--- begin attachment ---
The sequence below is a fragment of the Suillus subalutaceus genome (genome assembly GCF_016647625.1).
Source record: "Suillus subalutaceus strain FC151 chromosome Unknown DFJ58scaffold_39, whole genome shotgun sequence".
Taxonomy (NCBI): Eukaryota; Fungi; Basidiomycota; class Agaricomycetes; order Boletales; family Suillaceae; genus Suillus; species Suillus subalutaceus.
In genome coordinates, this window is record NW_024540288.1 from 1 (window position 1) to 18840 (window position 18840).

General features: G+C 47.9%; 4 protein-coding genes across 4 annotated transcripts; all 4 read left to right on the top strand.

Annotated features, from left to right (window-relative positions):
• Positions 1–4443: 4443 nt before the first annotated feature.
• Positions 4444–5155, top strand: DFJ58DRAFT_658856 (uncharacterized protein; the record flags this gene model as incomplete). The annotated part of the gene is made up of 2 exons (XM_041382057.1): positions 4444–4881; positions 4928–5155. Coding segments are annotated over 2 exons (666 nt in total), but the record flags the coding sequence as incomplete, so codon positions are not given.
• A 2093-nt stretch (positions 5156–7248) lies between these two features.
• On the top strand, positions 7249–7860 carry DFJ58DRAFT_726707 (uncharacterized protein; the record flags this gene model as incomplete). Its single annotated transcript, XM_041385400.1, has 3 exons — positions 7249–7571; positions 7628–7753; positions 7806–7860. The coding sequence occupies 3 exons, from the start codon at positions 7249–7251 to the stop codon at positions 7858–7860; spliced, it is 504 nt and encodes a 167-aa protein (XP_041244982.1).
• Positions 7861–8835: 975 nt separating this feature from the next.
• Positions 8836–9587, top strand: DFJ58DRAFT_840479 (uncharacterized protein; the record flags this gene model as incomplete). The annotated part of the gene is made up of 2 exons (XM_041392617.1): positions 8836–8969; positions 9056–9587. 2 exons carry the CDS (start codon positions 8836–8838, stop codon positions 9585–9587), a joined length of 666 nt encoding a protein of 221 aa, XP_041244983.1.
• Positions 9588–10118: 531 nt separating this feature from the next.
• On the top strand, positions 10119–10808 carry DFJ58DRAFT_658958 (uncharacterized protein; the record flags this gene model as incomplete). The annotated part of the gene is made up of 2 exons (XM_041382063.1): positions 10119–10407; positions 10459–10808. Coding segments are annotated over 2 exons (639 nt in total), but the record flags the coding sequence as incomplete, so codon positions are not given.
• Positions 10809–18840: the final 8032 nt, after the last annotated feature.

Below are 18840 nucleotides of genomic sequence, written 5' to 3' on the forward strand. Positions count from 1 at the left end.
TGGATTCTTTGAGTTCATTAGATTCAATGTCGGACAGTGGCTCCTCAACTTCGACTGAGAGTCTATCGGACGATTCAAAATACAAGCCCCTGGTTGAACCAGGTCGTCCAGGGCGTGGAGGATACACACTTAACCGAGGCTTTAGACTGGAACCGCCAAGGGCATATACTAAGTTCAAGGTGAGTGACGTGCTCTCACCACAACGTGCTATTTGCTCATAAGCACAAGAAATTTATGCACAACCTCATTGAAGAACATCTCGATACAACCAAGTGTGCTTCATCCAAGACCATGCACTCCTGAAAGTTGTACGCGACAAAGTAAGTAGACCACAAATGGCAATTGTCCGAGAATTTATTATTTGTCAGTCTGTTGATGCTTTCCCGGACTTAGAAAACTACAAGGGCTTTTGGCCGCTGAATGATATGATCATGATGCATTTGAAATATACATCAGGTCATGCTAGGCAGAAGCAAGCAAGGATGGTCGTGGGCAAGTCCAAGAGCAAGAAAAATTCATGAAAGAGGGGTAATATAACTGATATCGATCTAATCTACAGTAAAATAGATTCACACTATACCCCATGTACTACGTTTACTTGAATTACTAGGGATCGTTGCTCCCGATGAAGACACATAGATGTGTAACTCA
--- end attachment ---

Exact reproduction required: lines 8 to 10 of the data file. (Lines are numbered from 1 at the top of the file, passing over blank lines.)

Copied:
• Positions 4444–5155, top strand: DFJ58DRAFT_658856 (uncharacterized protein; the record flags this gene model as incomplete). The annotated part of the gene is made up of 2 exons (XM_041382057.1): positions 4444–4881; positions 4928–5155. Coding segments are annotated over 2 exons (666 nt in total), but the record flags the coding sequence as incomplete, so codon positions are not given.
• A 2093-nt stretch (positions 5156–7248) lies between these two features.
• On the top strand, positions 7249–7860 carry DFJ58DRAFT_726707 (uncharacterized protein; the record flags this gene model as incomplete). Its single annotated transcript, XM_041385400.1, has 3 exons — positions 7249–7571; positions 7628–7753; positions 7806–7860. The coding sequence occupies 3 exons, from the start codon at positions 7249–7251 to the stop codon at positions 7858–7860; spliced, it is 504 nt and encodes a 167-aa protein (XP_041244982.1).